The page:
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Dr. Masoud Ghandehari
Dr. John C Falcocchio
Dr. Rouzbeh Nazari
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Exposure to fine particle pollution can cause premature death and harmful cardiovascular effects such as heart attacks and strokes, and is linked to a variety of other significant health problems. NYC, one of the most populous urban areas in the US has been mentioned frequently both as problematic in terms of concentrations of particulate matter and asthma rates, and as a success story in terms of air quality management. Faced with the challenge of urban population growth and the corresponding traffic congestion, many cities around the world have adopted intelligent transportation technologies, carbon taxes on vehicles, congestion pricing and other approaches for dealing with the impact of mobility in cities. It is now agreed that both the performance criteria of traffic flow and related health issues need be considered in the design of traffic management systems. Detailed and quantifiable measures for the correlation of air quality and traffic is key to establishing performance criteria.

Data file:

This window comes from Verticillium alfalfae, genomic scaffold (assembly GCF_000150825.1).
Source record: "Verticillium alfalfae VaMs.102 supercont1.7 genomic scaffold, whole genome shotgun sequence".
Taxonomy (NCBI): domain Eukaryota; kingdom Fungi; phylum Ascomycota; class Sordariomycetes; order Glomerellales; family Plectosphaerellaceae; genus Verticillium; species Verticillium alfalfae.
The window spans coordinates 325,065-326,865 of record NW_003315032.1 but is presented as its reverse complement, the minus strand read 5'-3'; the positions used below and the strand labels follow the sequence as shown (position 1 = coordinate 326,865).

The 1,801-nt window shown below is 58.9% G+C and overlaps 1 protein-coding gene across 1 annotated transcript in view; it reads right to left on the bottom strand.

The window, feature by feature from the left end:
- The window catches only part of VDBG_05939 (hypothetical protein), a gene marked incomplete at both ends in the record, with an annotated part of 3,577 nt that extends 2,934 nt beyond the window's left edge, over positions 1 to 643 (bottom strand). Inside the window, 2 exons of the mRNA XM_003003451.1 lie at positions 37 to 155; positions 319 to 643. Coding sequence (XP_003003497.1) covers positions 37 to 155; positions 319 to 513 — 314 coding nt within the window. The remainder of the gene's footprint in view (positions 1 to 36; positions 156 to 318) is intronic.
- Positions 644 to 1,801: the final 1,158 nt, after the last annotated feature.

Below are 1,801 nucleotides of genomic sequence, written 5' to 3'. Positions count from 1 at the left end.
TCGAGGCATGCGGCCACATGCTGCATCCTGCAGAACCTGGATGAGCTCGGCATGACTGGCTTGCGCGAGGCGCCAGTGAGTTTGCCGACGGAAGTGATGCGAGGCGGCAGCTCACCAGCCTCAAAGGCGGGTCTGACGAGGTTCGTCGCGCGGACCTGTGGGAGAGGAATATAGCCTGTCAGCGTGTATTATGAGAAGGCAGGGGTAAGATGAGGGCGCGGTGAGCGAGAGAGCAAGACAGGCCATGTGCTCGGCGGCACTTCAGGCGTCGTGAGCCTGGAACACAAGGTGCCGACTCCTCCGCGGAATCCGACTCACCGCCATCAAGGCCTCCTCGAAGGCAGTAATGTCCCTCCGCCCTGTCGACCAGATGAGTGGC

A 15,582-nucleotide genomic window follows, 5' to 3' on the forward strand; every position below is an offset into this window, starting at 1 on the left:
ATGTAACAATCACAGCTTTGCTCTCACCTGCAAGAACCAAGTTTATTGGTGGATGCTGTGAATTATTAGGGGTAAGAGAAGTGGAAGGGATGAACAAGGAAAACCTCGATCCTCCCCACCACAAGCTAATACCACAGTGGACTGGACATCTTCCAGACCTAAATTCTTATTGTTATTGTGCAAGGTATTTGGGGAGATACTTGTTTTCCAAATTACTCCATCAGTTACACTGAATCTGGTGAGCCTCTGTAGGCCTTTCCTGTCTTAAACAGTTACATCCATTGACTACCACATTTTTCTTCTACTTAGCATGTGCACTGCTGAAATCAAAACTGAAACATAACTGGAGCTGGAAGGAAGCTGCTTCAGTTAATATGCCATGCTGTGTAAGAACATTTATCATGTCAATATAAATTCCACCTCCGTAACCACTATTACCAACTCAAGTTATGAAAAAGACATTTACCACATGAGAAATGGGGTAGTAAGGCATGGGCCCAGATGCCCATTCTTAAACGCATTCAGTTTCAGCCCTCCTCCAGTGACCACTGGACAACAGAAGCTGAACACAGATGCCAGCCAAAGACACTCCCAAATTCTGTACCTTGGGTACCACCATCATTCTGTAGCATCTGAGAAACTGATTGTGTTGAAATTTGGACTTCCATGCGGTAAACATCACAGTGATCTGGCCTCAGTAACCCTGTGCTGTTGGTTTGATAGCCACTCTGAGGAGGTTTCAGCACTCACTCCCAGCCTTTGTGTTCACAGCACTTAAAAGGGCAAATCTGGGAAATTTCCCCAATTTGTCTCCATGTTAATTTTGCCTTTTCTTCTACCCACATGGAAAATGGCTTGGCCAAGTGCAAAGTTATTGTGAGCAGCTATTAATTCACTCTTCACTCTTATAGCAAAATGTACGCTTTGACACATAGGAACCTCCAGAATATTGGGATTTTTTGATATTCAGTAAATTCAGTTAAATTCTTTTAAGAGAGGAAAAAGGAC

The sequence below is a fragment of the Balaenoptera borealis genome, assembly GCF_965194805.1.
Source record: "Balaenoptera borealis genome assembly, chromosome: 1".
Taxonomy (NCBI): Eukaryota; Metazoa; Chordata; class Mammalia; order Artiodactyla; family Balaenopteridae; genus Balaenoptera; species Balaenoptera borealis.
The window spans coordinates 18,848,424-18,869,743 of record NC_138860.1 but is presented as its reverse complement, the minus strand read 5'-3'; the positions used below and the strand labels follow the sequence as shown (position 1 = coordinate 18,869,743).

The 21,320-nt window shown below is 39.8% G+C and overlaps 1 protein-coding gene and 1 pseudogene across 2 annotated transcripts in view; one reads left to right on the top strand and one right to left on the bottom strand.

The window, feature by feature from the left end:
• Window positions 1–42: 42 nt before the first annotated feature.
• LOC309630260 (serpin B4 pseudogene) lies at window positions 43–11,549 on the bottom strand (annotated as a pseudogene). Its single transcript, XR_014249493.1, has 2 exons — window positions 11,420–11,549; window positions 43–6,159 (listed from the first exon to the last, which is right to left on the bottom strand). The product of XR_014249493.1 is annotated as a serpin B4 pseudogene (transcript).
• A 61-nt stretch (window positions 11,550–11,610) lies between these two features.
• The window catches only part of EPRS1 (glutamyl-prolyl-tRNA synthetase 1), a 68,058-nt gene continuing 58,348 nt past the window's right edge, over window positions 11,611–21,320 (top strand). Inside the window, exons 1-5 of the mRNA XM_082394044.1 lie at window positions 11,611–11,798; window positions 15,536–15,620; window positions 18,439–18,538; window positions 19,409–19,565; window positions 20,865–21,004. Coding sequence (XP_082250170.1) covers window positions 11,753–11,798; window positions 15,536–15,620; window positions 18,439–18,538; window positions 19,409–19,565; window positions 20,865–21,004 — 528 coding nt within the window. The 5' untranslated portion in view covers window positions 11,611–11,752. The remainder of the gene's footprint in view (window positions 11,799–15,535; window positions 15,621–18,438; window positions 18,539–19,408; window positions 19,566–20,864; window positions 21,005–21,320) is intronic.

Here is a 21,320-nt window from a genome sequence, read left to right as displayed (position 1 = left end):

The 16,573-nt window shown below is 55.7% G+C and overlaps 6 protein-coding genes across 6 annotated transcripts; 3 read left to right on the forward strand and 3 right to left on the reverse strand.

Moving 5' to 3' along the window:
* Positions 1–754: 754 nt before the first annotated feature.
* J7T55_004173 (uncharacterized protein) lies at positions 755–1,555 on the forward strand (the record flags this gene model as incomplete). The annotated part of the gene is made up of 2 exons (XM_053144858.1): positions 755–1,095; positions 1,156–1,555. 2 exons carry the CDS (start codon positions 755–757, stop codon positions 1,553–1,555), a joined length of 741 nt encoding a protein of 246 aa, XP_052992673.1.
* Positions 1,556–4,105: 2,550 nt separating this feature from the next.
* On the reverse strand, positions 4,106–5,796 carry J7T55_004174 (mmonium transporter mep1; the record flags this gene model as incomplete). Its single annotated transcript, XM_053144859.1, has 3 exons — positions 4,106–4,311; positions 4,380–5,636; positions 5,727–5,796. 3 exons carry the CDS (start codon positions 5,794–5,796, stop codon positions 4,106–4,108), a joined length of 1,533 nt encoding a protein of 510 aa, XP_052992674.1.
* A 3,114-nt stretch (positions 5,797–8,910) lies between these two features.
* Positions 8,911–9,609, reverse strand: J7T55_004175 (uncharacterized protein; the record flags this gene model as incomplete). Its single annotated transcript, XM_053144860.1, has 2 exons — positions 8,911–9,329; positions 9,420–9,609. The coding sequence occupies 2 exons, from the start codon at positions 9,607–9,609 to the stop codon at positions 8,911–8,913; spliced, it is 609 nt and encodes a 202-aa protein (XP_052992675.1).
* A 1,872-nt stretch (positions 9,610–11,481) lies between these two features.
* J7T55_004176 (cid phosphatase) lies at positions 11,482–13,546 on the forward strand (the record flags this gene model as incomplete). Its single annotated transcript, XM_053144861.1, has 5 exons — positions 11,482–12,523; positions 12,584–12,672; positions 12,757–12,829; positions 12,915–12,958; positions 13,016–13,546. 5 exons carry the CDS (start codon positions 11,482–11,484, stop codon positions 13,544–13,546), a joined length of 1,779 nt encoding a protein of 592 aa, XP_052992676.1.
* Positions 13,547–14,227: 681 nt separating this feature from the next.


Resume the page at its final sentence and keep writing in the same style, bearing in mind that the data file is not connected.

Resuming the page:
A pilot project was commissioned by the University Transportation Research Center (URTC) to develop a methodology for studying the air quality impact of traffic congestion. The study which is being carried out by the Polytechnic School of Engineering of NYU and the Center for Urban Science and Progress is using the NYC Midtown Manhattan as the study site incorporating traffic flow instruments as well as street level air quality monitors. The traffic data includes volume and speed. The air quality data includes fine particulate matter (PM2.5) and Black Carbon (BC), pollutants which are formed by the atmospheric reaction of fossil fuel combustion gases and by insufficient combustion of fuels, respectively.